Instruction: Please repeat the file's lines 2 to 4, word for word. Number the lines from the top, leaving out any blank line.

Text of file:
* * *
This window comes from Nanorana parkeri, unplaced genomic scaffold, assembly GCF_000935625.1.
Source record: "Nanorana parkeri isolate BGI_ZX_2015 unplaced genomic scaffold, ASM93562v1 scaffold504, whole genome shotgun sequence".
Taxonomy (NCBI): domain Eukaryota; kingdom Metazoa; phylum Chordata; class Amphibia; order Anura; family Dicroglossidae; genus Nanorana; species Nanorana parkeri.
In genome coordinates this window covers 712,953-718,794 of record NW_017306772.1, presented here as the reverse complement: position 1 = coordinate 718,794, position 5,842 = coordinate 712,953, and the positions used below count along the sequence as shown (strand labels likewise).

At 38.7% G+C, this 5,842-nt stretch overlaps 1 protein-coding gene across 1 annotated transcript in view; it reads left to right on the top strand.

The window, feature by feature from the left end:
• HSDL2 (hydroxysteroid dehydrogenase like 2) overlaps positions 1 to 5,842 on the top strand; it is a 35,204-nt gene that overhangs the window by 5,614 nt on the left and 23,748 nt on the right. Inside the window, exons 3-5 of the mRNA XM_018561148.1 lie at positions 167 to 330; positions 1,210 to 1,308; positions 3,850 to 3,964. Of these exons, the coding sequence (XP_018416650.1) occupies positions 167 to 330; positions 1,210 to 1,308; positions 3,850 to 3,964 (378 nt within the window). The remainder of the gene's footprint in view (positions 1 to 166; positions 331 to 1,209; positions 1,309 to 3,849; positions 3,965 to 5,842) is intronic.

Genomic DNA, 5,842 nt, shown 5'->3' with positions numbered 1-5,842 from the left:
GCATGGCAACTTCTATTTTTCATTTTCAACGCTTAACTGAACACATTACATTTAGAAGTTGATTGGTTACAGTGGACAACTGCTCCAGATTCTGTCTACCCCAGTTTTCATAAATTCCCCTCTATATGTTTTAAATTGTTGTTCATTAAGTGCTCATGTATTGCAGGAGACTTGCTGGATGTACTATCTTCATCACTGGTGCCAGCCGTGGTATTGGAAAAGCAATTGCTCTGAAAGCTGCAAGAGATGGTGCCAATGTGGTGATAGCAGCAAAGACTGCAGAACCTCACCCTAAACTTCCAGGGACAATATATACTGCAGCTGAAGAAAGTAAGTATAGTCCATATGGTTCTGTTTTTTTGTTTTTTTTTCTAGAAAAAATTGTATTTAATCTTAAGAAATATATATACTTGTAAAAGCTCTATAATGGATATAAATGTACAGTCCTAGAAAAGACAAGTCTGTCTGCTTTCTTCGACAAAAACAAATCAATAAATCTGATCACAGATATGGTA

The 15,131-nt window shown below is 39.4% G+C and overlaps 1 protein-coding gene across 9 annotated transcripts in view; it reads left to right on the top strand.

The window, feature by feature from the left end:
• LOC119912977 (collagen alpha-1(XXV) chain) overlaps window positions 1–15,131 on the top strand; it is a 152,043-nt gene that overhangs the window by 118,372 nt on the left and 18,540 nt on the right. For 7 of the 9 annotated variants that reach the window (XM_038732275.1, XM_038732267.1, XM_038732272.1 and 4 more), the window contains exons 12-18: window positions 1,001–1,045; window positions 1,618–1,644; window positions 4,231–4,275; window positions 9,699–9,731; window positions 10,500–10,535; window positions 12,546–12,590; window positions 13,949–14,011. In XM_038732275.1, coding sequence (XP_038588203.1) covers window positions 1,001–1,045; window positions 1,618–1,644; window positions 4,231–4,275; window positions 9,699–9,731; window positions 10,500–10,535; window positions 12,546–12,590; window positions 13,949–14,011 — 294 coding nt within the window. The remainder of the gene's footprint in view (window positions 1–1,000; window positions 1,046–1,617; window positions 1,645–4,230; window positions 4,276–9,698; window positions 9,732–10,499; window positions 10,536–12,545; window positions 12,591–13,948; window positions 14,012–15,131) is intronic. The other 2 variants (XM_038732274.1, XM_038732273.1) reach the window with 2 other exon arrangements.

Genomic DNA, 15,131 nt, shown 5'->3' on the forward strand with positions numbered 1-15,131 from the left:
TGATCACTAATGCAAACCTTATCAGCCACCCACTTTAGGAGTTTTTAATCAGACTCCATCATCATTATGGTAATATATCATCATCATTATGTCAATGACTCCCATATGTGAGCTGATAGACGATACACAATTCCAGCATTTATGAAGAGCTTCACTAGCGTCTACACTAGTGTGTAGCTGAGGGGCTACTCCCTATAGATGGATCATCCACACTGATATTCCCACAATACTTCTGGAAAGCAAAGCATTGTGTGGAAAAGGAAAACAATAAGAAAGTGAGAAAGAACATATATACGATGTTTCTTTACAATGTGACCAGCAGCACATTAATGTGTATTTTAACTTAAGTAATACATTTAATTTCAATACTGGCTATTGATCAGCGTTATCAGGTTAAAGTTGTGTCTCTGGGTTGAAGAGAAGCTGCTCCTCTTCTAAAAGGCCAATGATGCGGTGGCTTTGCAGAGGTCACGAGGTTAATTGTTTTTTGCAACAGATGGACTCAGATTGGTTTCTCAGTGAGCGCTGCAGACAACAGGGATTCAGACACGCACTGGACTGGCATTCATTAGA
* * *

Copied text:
Source record: "Nanorana parkeri isolate BGI_ZX_2015 unplaced genomic scaffold, ASM93562v1 scaffold504, whole genome shotgun sequence".
Taxonomy (NCBI): domain Eukaryota; kingdom Metazoa; phylum Chordata; class Amphibia; order Anura; family Dicroglossidae; genus Nanorana; species Nanorana parkeri.
In genome coordinates this window covers 712,953-718,794 of record NW_017306772.1, presented here as the reverse complement: position 1 = coordinate 718,794, position 5,842 = coordinate 712,953, and the positions used below count along the sequence as shown (strand labels likewise).